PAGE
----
When administering or working with a Linux system, we need information about the system’s performance. So, we have at our disposal various performance gauges. By using them, we can monitor CPU, disk, or network load. However, we need a good understanding of what these statistics really mean.
In this tutorial, we’ll learn about the iowait time and stall pressure statistics.
2. What Is iowait
Let’s notice that iowait is one of the five main CPU states along with system, user, nice and idle. Specifically, it indicates CPU idle when waiting for the I/O request to meet.
So, the iowait statistic says how much time the CPU spends waiting for I/O. Thus, we need at least one process pending at I/O and the CPU doing nothing at the same time to increase this number.
We can find the current value of iowait time in the /proc pseudo file system in the stat virtual file:
$ cat /proc/stat cpu 474176 2133 104124 3722126 63807 0 2381 0 0 0 cpu0 119080 646 25903 930653 13786 0 2107 0 0 0 cpu1 117160 395 26396 932738 14762 0 37 0 0 0 cpu2 119114 594 25853 928942 17902 0 196 0 0 0 cpu3 118821 497 25971 929792 17356 0 40 0 0 0 ...
So, let’s read the fifth column to find the iowait time. This is a total value for all CPUs since the last boot. In addition, we can find this information specified per CPU.
3. How to Monitor Current iowait Time
Now let’s look through some tools to monitor iowait. Usually, we’ll obtain a share of iowait time, accumulated during some interval.
But before we start, let’s use stress-ng to simulate processes with a lot of I/O operations:
stress-ng --hdd 4 --timeout 9000s
In this way, we’re going to run four processes performing read and write disk operations through 9000 s. Finally, let’s state that all tests will be performed on Ubuntu 22.04 LTS with kernel version 5.15.0-25-generic.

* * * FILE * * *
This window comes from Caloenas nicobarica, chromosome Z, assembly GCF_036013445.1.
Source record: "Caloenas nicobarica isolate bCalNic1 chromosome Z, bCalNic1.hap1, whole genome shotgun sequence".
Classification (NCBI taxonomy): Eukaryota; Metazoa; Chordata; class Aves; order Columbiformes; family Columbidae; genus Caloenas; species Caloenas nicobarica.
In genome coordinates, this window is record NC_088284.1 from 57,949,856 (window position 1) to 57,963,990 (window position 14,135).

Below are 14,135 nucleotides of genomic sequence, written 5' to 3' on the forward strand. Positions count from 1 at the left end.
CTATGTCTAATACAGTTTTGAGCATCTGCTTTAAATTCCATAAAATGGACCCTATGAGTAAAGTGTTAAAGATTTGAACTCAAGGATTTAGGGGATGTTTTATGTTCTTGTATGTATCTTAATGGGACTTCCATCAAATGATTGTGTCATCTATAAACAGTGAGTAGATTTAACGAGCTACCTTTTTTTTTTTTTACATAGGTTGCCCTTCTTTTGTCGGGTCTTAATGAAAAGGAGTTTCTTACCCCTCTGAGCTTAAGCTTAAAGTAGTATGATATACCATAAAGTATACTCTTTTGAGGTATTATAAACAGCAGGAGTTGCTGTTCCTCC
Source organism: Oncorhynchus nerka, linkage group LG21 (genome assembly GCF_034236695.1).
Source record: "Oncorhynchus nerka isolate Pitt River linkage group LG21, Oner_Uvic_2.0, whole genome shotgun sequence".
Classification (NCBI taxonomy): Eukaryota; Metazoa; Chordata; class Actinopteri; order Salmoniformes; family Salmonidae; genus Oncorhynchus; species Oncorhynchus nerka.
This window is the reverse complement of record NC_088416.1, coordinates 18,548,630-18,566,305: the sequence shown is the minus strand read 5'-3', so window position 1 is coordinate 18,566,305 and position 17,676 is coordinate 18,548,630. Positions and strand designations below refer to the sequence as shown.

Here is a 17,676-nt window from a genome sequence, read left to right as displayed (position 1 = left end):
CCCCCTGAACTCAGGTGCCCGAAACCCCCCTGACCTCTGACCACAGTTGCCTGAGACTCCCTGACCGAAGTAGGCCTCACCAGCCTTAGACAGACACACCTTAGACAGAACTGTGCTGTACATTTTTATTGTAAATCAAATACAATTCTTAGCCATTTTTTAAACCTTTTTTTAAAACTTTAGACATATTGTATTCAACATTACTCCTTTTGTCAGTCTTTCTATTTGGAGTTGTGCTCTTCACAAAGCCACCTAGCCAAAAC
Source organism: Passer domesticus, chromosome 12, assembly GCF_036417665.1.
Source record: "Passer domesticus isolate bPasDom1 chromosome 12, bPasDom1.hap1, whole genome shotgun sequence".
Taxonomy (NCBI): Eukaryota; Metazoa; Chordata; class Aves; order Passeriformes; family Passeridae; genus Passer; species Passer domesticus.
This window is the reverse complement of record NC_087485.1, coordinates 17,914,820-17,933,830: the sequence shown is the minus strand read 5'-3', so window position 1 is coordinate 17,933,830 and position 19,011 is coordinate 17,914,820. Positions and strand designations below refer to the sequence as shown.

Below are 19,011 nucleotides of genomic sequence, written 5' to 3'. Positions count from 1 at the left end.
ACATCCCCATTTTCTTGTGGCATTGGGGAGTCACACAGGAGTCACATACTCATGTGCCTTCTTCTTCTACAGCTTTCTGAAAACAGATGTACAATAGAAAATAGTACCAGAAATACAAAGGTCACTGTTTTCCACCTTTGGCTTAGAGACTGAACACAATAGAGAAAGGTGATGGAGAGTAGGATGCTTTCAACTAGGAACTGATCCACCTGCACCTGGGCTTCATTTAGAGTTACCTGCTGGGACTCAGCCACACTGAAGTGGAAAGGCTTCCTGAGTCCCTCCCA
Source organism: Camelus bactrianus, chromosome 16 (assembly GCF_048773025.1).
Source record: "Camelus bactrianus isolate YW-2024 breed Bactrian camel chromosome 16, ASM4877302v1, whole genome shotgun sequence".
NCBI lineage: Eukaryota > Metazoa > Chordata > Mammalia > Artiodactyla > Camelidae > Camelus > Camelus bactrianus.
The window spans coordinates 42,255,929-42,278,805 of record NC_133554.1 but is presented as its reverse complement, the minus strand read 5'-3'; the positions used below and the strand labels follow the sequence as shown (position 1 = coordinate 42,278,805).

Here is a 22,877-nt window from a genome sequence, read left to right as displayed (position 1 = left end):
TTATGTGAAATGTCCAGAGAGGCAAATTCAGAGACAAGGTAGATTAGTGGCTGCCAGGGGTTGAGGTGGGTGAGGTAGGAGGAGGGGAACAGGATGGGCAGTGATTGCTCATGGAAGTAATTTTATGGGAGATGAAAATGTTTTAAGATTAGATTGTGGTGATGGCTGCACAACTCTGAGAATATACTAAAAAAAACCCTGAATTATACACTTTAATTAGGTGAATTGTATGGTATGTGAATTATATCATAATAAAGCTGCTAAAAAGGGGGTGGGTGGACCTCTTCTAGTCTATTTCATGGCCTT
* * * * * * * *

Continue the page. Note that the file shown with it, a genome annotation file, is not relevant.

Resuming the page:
The well-known top, the system and processes monitor provides information about the iowait time in the field wa. Let’s notice that it’s a percentage figure:
Now, let’s use the iostat command with the c switch to report the CPU statistics. In addition, we’re going to print this information in five-seconds intervals:
$ iostat -c 5 Linux 5.15.0-25-generic (ubuntu) 31.07.2022 _x86_64_ (4 CPU) avg-cpu: %user %nice %system %iowait %steal %idle 10,95 0,05 2,49 2,44 0,00 84,07 avg-cpu: %user %nice %system %iowait %steal %idle 3,56 0,00 4,16 82,64 0,00 9,63 avg-cpu: %user %nice %system %iowait %steal %idle 6,66 0,00 3,30 77,42 0,00 12,62 ...
Let’s look at the %iowait field, which provides the percentage amount of iowait time. The figure accounts for the period between consecutive reports, with the exception of the first report, which covers the time since the last boot.
4. Discussion and Criticism
When assessing the system’s health with iowait, we should be aware of its flaws. In fact, objections concern both the way how the figure is calculated and how to interpret it.
4.1. Problems With Calculation
As we already know, the iowait figure accumulates the wasted time when a task is waiting for I/O and leaves the CPU idle. However, in the case of many CPUs, this picture isn’t so clear anymore. Awaiting task can be abandoned by its original CPU and then picked up by another one to complete.
Moreover, with the modern architecture of multi-core CPU, task stalled by I/O operation isn’t served by any CPU at all. So, now we see that we can hardly relate the waiting task to any CPU.
4.2. Interpretation’s Misleading
Now let’s perform a simple demonstration to show the problem with the interpretation of iowait.
First, let’s add I/O stress to the system with:
$ stress-ng --hdd 4 --timeout 9000s
After waiting a few moments, let’s check iowait with iostat: